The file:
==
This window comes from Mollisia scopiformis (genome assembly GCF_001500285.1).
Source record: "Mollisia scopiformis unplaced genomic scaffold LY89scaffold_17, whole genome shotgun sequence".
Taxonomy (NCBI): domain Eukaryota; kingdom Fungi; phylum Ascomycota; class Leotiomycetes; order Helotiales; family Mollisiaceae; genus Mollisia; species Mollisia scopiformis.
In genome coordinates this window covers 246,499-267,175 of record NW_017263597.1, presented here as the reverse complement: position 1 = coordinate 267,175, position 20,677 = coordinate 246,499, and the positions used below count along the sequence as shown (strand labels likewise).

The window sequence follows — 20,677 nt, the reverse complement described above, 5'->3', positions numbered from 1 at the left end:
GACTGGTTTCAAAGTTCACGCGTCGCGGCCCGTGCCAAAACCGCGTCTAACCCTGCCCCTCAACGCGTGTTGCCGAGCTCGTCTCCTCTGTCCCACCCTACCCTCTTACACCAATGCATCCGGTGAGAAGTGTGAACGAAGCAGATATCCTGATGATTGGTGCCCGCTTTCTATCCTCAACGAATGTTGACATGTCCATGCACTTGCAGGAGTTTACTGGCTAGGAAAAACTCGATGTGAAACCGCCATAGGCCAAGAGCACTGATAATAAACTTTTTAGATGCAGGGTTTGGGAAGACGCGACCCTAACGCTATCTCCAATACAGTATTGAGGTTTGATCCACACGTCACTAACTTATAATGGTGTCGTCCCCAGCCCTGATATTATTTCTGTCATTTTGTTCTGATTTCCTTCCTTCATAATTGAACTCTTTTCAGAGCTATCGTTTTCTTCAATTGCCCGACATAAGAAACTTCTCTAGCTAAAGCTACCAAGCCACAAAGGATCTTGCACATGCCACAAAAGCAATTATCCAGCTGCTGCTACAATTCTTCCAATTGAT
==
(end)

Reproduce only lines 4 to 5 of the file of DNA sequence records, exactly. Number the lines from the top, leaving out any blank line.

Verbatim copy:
In genome coordinates this window covers 246,499-267,175 of record NW_017263597.1, presented here as the reverse complement: position 1 = coordinate 267,175, position 20,677 = coordinate 246,499, and the positions used below count along the sequence as shown (strand labels likewise).

The window sequence follows — 20,677 nt, the reverse complement described above, 5'->3', positions numbered from 1 at the left end: